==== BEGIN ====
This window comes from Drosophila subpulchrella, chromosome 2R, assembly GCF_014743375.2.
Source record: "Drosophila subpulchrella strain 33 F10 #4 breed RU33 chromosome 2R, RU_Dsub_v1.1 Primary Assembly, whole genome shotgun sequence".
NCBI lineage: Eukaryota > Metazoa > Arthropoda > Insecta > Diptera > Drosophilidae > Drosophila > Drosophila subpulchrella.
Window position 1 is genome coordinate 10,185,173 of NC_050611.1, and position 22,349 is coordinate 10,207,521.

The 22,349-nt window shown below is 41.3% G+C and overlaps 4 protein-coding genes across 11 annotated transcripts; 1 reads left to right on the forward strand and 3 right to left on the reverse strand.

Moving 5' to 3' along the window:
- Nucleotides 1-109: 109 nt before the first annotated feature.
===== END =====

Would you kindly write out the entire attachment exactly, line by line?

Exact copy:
This window comes from Drosophila subpulchrella, chromosome 2R, assembly GCF_014743375.2.
Source record: "Drosophila subpulchrella strain 33 F10 #4 breed RU33 chromosome 2R, RU_Dsub_v1.1 Primary Assembly, whole genome shotgun sequence".
NCBI lineage: Eukaryota > Metazoa > Arthropoda > Insecta > Diptera > Drosophilidae > Drosophila > Drosophila subpulchrella.
Window position 1 is genome coordinate 10,185,173 of NC_050611.1, and position 22,349 is coordinate 10,207,521.

The 22,349-nt window shown below is 41.3% G+C and overlaps 4 protein-coding genes across 11 annotated transcripts; 1 reads left to right on the forward strand and 3 right to left on the reverse strand.

Moving 5' to 3' along the window:
- Nucleotides 1-109: 109 nt before the first annotated feature.